A man went on a knife rampage in a town in southeastern France on Saturday, killing two people in what is being treated as a terrorist attack.

The attack in broad daylight, which President Emmanuel Macron called "an odious act", took place with the country on lockdown in a bid to stem the spread of the deadly coronavirus.

The reasons behind the stabbing spree remain unclear although Interior Minister Christophe Castaner spoke of the suspect's "terrorist journey" and counter-terrorism prosecutors are now leading the investigation.

The assailant, understood to be a refugee from Sudan in his 30s, was arrested after his rampage in a string of shops in Romans-sur-Isere, a riverside town with a population of about 35,000.

According to witnesses cited by local radio station France Bleu Drome Ardeche, he shouted "Allah Akbar!"(God is Greatest) as he attacked his victims.

David Olivier Reverdy, assistant national secretary of the National Police Alliance union, said the assailant had called on police to kill him when they came to arrest him.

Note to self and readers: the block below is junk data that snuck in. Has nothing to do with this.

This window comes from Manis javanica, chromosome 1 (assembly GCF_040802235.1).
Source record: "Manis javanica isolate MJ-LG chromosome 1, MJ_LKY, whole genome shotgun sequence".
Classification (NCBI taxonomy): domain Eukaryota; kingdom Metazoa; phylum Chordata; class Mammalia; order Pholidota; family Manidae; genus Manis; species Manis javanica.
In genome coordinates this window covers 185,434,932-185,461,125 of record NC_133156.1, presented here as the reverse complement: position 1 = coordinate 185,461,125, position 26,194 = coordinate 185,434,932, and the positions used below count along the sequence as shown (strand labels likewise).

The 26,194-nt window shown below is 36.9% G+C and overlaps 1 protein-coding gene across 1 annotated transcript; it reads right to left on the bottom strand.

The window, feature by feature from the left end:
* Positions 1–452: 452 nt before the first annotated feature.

"All the ingredients of a terrorist act are there," he told BFMTV.

The suspect first went into a tobacco shop where he attacked the owner, town mayor Marie-Helene Thoraval told AFP.

"His wife got involved and she was wounded as well," she said.

The assailant went on the attack in several stores in the southeastern French town of Romans-sur-Isere
The assailant went on the attack in several stores in the southeastern French town of Romans-sur-Isere AFP / JEFF PACHOUD

The assailant then went into a butcher's shop where he seized another knife before heading to the town centre where he entered another store.

"He took a knife, jumped over the counter, and stabbed a customer, then ran away," the shop owner Ludovic Breyton told AFP.

"My wife tried to help the victim but in vain."

Castaner, who visited the scene, said two people were killed and five others injured.

"This morning, a man embarked on a terrorist journey," he said.

The initial investigation has "brought to light a determined murderous course likely to seriously disturb public order through intimidation or terror", according to the national anti-terrorist prosecutor's office (PNAT).

It said that during a search of the suspect's home, "handwritten documents with religious connotations were found in which the author complains in particular that he lives in a country of non-believers".

Macron was quick to denounce the attack in a statement on Twitter.

"All the light will be shed on this odious act which casts a shadow over our country which has already been hit hard in recent weeks," he said.

France is in its third week of a national lockdown over COVID-19, with all but essential businesses ordered to shut and people told to stay at home.

The country has been on alert for terrorist attacks since a wave of deadly jihadist bombings and shootings in Paris in 2015.